3 keys to writing great songs

Writing anything is hard. If you’re like me, you’re never satisfied. Looking back at your old material is like puberty - painfully awkward and, unfortunately, part of growing up.
Ben Pierce

Ben Pierce is the Director of Come&Live! and is the younger son of David and Jodi Pierce. Come&Live!’s vision is to create a worldwide mission community that will provoke and inspire Christian artists to use their God-given creativity to revolutionize the world for Jesus.

Website: www.steiger.org/benpierce

The good news is you are not alone. There are great resources for learning how to write better songs, but nothing improves songwriting like writing songs!

Most of what I have learned to do, or not do, has come from trial and error - lots of error!

There isn’t a magic formula or “drop and drag” solution. Songwriting, like all art, will always be deeply personal and somewhat subjective. We lose something human if we turn writing into a "10 step," mechanical process.

Still, I do believe there are some objective “truths” to songwriting.

Take them or leave them, but these are a few of the basic “rules” that I have learned and they have helped guide me as a songwriter.

1) Sum of the parts

A good song is rarely one great part but rather a sum of the parts. The ingredients of a cake aren’t worth eating on their own, but put them together and BOOM!

Nothing bothers me more than a band of individuals.

”Hey, guys, do you mind if I take the solo here?”

“Yes! We do mind. Better yet, maybe you should play nothing at all!”

In my opinion a good song is conscious of dynamics, covers but doesn't crowd the frequency spectrum, and skillfully balances how each instrument contributes to the whole. All of these elements should seamlessly coordinate to convey something important.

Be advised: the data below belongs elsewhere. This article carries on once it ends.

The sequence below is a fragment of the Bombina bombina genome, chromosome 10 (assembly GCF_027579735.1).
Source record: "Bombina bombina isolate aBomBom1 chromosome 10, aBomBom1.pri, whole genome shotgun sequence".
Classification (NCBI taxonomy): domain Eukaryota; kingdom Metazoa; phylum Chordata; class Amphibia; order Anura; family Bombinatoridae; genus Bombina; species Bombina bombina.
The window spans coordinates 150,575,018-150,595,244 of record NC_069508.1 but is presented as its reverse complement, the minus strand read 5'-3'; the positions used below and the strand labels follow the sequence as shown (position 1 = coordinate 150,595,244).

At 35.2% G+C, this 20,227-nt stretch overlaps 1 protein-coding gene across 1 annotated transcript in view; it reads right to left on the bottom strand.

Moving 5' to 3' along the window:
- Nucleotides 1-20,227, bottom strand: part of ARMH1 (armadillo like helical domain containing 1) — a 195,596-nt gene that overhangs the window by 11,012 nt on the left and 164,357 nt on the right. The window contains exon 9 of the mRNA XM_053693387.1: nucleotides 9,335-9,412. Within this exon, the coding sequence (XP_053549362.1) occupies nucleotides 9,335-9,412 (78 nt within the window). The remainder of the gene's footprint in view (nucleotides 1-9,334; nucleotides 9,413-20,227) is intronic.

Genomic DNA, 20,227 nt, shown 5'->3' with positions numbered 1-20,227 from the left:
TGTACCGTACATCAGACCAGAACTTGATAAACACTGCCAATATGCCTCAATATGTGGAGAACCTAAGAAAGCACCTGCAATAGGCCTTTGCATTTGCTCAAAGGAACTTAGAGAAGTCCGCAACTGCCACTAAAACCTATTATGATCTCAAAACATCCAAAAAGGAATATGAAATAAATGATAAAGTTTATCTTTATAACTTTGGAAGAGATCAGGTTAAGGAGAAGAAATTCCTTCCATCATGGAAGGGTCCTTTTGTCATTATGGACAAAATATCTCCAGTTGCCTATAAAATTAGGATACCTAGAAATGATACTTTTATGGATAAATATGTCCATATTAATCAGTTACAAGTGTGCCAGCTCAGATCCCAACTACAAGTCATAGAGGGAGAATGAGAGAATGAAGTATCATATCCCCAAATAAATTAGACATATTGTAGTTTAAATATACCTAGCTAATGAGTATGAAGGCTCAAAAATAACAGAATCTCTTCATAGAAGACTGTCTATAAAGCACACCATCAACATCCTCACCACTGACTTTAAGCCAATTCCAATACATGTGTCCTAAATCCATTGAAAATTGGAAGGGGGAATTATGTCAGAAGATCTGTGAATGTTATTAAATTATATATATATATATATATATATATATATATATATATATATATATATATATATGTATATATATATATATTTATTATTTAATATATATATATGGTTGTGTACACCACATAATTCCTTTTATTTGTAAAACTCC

2) Safety in a multitude of counselors

This advice seems very obvious, and yet it is often ignored. There is no substitute for outside opinions and most artists, myself included, simply don’t get enough of them!

Every artist should surround themselves with many “counselors”. They should be skilled, objective (not your mother!), and honest. You should get their opinion early and often.

Serious artists are often busy, and reluctant to stop long enough to download and listen to your “rough bounce”. A solution can be to trade input. Find another serious artist and agree to critique each other's work. You will both grow through the process.

Accepting criticism takes confidence and thick skin. But if you keep your eye on the goal of becoming a great songwriter, then you will be able to detach your identity from your work and  ruthlessly pursue growth!

If you write alone and refuse outside input, you will severely limit your progress. No artist has grown without the critique of others.

3) Leave em’ wanting more

I have lived by this principle in every creative project I've ever been a part of, but it took me a long time to put this into practice when it came to songwriting. I believe that every song has a "lifespan of interest." In other words, all hooks, melodies, or structures become boring after a while.

The problem is we fall in love with our work, and suddenly we’ve strayed into 5-6 minute songs - yikes! That may work for Tool but trust me, it won’t work for you.

When in doubt, shorter is better! If the song just rocks and begs for five minutes - then think how great it will be when you trim it down to three! Your listeners will have no choice but just to listen again!

Songwriting is never easy. It takes great confidence to expose something you've created to the world. Unfortunately, there is no easy route to great songs. Like anything, it takes great patience and diligence and a lot of failures. But learn from some of my mistakes, focus on turning simple parts into great songs, get lots of input early and often, and keep your songs short - I promise your songs will already be significantly better.

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